Whipping winds, torrential downpours, power outages and floods — hurricane season in the Atlantic brings a host of dramatic and dangerous weather with it. It has previously devastated parts of America and the Gulf of Mexico, producing some of the deadliest storms in history.
When is hurricane season?
Hurricane season officially runs from June 1 to November 30, although storms are still common outside of this time.
If a storm is bad enough and predicted to make landfall, it will be named.
Just last week parts of Florida and the lower east coast were hit by Storm Arthur – three weeks before the season officially arrives.
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Tropical systems have been observed in every month of the year over the Atlantic, and May is no stranger to the formation of tropical systems, especially in recent years.
In every year since 2012, except for 2014, there has been at least one named tropical system earlier than anticipated in May.
In 2019, subtropical Storm Andrea formed on May 20, just east of the Bahamas before luckily dissipating the next day.
What is a hurricane?
Hurricanes are the most violent storms on Earth, according to NASA.
Hurricanes are fueled by just two ingredients: heat and water.
Hurricanes begin over the warm waters above the equator, where the air above the ocean’s surface takes in heat and moisture.
As this hot air rises, it leaves a lower pressure region below it.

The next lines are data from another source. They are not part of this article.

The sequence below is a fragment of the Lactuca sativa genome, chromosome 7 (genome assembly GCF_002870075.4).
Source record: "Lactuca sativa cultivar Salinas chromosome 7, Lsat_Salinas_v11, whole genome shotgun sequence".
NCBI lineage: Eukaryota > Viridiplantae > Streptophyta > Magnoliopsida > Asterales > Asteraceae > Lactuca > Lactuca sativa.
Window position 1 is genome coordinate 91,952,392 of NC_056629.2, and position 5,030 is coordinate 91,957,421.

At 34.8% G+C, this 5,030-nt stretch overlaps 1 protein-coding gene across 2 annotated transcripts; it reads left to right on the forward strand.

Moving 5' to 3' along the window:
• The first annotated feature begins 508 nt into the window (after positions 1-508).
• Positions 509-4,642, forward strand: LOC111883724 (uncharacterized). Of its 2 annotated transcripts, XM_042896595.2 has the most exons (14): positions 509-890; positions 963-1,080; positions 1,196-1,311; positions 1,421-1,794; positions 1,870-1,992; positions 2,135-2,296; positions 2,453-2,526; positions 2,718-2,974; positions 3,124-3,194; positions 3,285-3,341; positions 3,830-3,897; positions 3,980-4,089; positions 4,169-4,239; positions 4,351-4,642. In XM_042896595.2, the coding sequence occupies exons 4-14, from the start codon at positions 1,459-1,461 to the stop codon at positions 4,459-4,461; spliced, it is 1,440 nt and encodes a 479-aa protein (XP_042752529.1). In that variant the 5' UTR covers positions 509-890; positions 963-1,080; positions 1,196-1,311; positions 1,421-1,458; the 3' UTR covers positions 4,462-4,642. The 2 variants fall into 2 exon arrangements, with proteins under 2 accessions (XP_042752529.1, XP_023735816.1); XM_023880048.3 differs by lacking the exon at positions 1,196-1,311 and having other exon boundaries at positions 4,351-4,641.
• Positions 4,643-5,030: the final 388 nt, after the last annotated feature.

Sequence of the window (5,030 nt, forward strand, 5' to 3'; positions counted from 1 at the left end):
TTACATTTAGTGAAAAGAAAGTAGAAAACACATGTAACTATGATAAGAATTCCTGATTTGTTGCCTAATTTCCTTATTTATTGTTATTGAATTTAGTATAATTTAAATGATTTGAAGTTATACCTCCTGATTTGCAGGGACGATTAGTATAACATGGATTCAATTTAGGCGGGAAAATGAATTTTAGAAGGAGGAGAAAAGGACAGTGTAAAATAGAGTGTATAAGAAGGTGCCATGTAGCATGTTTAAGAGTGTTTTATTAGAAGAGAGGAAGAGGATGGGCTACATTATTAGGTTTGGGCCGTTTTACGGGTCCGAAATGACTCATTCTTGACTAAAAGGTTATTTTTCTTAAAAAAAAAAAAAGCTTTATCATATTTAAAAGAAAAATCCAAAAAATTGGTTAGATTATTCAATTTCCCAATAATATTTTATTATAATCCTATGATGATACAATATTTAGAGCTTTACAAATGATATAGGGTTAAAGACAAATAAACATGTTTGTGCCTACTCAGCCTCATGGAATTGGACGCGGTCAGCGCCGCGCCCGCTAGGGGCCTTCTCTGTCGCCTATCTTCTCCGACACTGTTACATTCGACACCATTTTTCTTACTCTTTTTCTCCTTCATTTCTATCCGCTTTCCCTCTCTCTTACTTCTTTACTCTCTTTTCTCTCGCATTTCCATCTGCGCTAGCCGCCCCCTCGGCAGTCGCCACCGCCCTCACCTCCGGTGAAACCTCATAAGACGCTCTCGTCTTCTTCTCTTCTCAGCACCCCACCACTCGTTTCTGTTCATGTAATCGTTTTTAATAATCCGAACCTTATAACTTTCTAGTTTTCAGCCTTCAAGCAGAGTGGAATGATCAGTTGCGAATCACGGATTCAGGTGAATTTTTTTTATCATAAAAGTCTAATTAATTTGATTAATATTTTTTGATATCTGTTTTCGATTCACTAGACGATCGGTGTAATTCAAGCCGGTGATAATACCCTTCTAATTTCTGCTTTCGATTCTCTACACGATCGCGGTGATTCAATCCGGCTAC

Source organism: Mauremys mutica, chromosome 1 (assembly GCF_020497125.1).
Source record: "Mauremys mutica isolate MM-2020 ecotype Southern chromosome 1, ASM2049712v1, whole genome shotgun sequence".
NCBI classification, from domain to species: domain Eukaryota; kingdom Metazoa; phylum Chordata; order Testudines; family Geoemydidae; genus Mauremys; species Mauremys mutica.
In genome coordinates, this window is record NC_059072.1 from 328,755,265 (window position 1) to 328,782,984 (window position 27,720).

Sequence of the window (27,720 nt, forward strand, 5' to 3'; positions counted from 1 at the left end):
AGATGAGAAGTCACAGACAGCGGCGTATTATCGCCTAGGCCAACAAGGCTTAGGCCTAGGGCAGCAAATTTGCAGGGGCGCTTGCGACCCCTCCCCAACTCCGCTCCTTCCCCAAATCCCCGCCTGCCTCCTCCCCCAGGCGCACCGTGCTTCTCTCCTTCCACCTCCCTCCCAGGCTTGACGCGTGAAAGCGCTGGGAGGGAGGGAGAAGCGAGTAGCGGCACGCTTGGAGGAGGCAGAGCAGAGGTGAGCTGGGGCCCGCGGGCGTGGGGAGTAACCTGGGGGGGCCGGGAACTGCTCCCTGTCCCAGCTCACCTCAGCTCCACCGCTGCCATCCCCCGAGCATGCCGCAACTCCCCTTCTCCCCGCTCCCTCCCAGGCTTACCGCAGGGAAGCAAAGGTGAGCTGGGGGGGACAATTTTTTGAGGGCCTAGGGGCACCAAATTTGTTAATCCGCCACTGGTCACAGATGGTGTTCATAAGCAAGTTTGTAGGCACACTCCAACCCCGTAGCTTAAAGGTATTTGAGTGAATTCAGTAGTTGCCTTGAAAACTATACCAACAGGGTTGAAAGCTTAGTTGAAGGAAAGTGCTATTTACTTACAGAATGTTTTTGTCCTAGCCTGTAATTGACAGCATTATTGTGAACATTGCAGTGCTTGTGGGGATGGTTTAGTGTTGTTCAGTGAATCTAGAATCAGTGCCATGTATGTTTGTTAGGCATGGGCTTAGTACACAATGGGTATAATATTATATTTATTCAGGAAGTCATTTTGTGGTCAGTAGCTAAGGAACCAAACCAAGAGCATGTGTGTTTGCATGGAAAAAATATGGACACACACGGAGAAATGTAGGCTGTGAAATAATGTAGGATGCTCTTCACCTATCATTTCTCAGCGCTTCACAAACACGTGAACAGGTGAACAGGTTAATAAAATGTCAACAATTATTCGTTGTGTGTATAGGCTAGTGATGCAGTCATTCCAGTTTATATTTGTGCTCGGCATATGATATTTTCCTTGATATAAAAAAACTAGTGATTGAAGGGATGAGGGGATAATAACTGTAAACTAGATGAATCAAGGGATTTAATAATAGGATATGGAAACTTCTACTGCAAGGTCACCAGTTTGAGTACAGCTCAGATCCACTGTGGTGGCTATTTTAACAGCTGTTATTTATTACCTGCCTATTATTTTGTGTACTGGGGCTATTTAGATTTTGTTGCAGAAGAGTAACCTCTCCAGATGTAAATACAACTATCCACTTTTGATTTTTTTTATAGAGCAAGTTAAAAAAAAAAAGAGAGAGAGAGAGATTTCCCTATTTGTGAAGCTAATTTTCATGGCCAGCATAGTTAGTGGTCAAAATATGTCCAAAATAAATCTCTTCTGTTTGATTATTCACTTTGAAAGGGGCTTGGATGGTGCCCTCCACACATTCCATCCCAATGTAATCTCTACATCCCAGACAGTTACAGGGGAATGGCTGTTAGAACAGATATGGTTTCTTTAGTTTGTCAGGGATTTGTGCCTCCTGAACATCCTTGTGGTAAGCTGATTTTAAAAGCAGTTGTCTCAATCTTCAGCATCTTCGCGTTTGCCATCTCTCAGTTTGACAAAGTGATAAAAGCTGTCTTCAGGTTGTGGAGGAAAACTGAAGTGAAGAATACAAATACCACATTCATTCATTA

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This process repeats as air from higher pressure areas moves into the lower pressure area, heats up, and rises, in turn, producing swirls in the air.
Once this hot air gets high enough into the atmosphere, it cools off and condenses into clouds, at which point the growing, swirling vortex of air and clouds grows and grows and can become a thunderstorm.
What are the deadliest ever hurricanes?
When people think of hurricanes, many automatically go to Hurricane Katrina.
In August 2005, 1,833 people died when Hurricane Katrina hit Louisiana, Mississippi, Florida and Alabama.
The historic flooding buried New Orleans and displaced hundreds of thousands of Americans.
However, the deadliest storm in American history, the Galveston hurricane killed 8,000 to 12,000 people.
The then-thriving city was all but destroyed when, with little notice, a hurricane made landfall the night of September 8, 1900.
The largest loss of life from a hurricane is often caused by storm surge and flooding rather than the speed of the winds.
None of the top five deadliest hurricanes in United States history were a Category 5 hurricane at landfall.
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